A question posted on Reddit that reads "What do you hate about working in an office?" got about 2,600 responses, ...
Issue #1
An expressive visualisation of three questionmarks

We have no idea what’s going to happen, either

A question posted on Reddit that reads "What do you hate about working in an office?" got about 2,600 responses, many of which are not entirely surprising: “One-hour long meetings that could have been a one-paragraph email,” “being forced to sit there and look busy when there is no work that needs to be done,” “physically being in the office... especially when I can do my job from anywhere.” It's not exactly news that office spaces make people miserable — yet change is hard, so not much was changing. Until...
🔮 Back to the future

The office is nothing but a factory with laptops

In the early years of the Industrial Revolution, Richard Arkwright came up with the concept of what would become the world's first factory — Cromford Mill, England — and what would prove so effective that it would be copied all over Europe. He needed a place to store large machines (water frames, specifically), and he needed people to operate them. His idea was to have the machines operated 24 hours a day, in two 12-hour shifts, with workers living next to the mill for convenience. (He also used cheap child labor, so, no, not all his ideas were sound.)

The largest machine to operate at work today is the 17-inch Macbook Pro, and shifts are much more humane — yet the core principle seems to remain.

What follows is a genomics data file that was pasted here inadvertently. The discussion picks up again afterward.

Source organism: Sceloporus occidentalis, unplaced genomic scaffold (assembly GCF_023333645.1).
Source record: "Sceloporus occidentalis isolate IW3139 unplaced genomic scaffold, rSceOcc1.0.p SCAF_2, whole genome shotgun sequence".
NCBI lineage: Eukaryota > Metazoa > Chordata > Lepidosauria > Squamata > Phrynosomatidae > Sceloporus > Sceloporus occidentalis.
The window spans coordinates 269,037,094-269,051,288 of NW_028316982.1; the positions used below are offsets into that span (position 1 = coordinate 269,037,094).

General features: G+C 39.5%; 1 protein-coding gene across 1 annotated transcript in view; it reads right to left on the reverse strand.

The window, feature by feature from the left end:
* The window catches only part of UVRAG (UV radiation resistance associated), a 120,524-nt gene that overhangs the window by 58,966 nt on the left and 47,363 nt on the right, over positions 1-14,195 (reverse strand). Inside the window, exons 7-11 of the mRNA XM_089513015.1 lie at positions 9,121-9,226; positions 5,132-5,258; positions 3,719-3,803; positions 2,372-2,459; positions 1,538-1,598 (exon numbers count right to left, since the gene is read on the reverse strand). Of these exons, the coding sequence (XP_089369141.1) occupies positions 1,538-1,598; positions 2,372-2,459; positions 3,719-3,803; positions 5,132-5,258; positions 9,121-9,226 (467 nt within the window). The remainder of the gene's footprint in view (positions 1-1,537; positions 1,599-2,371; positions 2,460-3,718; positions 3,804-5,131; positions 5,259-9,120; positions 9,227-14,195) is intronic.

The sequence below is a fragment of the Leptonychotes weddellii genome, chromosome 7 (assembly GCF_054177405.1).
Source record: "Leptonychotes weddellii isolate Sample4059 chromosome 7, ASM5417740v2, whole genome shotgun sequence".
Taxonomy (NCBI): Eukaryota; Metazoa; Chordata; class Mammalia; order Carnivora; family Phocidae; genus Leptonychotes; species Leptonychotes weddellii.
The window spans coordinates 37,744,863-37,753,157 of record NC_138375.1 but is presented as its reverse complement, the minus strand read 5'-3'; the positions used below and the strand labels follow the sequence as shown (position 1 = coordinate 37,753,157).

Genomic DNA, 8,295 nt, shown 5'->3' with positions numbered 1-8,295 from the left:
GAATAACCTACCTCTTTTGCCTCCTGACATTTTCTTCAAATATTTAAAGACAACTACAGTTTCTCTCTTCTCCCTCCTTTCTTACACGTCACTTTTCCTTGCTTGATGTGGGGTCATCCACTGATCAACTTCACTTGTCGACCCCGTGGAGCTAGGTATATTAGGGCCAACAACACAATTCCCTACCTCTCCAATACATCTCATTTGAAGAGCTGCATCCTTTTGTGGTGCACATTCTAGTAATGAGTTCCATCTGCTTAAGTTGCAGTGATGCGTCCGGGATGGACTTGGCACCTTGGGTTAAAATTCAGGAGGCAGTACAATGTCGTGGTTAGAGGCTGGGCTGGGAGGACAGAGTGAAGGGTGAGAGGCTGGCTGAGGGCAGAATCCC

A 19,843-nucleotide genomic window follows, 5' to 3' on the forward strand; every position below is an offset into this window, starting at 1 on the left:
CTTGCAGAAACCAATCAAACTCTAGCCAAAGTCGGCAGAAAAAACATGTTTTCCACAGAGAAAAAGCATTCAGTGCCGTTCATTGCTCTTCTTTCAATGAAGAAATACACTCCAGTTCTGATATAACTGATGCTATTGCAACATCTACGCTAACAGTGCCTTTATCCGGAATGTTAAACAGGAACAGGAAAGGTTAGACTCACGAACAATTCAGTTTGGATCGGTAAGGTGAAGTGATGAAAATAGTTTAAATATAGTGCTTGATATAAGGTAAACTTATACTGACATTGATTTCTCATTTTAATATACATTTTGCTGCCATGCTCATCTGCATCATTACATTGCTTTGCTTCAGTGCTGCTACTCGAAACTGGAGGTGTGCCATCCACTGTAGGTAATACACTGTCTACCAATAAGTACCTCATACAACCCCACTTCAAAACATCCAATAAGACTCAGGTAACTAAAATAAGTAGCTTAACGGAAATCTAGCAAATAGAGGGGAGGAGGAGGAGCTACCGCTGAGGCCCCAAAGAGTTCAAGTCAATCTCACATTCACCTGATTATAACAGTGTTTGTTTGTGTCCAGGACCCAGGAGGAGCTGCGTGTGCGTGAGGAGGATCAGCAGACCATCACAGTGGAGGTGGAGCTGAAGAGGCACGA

The modern office is closely modeled after the factory, the design of which made a lot of sense in the industrial economy, but is difficult to justify in the information economy.


The machines now fit into our backpacks

A backpack filled with a pencil and a note book
A backpack filled with a pencil and a note book

Historically, work was associated with being in the office, because how else? The equipment was there. In the 18th century it was machines, and throughout the 20th century it was typewriters, faxes, computers, etc. You worked at work, and you didn't work at home.

Obviously, now we all — at least in tech and other sectors of the extremely privileged knowledge economy — do work at home, at fancy coffee shops, at airports, and anywhere else. The paradox is that there's this very strong association with the office as a place where work happens — but a week or two of working remotely shows that, in fact, your office is where your laptop is.


A crisis is a springboard for doing things differently

Any kind of change is hard because it's extra work, and there's always more than enough work already, and it's much more comfortable to stick to the status quo — so the majority will always be reluctant to make any major changes. The changes, however, can unexpectedly come from the outside: The 2020 pandemic tipped the scales, making remote the new normal. Working from home has already become permanent in some Silicon Valley companies. So, why go back to the office?


A closer look at remote work

A personal computer that displays a smiley

In this series we're going to reflect and think about the future of work and its effect on our lives. We'll talk about how recent changes have reframed the way we think about work. We'll explore how these changes have impacted not just how we work, but where we work, and even why we work, and we'll speculate about how governments, cities, families and apartments will be impacted as a result.

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